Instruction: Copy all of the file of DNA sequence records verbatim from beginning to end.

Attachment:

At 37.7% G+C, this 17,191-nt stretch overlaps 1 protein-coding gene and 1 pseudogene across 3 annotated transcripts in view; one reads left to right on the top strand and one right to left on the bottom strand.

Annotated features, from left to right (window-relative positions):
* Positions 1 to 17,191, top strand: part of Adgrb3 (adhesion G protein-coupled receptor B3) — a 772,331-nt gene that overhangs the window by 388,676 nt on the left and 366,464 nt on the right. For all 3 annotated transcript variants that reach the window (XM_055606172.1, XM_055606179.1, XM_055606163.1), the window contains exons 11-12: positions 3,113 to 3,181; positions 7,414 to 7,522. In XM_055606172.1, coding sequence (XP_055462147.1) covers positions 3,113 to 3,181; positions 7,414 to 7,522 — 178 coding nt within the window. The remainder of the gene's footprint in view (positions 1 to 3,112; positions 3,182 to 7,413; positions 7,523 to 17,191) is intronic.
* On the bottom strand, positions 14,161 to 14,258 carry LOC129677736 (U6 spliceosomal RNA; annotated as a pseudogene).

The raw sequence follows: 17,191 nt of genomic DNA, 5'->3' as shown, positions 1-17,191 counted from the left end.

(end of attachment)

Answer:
At 37.7% G+C, this 17,191-nt stretch overlaps 1 protein-coding gene and 1 pseudogene across 3 annotated transcripts in view; one reads left to right on the top strand and one right to left on the bottom strand.

Annotated features, from left to right (window-relative positions):
* Positions 1 to 17,191, top strand: part of Adgrb3 (adhesion G protein-coupled receptor B3) — a 772,331-nt gene that overhangs the window by 388,676 nt on the left and 366,464 nt on the right. For all 3 annotated transcript variants that reach the window (XM_055606172.1, XM_055606179.1, XM_055606163.1), the window contains exons 11-12: positions 3,113 to 3,181; positions 7,414 to 7,522. In XM_055606172.1, coding sequence (XP_055462147.1) covers positions 3,113 to 3,181; positions 7,414 to 7,522 — 178 coding nt within the window. The remainder of the gene's footprint in view (positions 1 to 3,112; positions 3,182 to 7,413; positions 7,523 to 17,191) is intronic.
* On the bottom strand, positions 14,161 to 14,258 carry LOC129677736 (U6 spliceosomal RNA; annotated as a pseudogene).

The raw sequence follows: 17,191 nt of genomic DNA, 5'->3' as shown, positions 1-17,191 counted from the left end.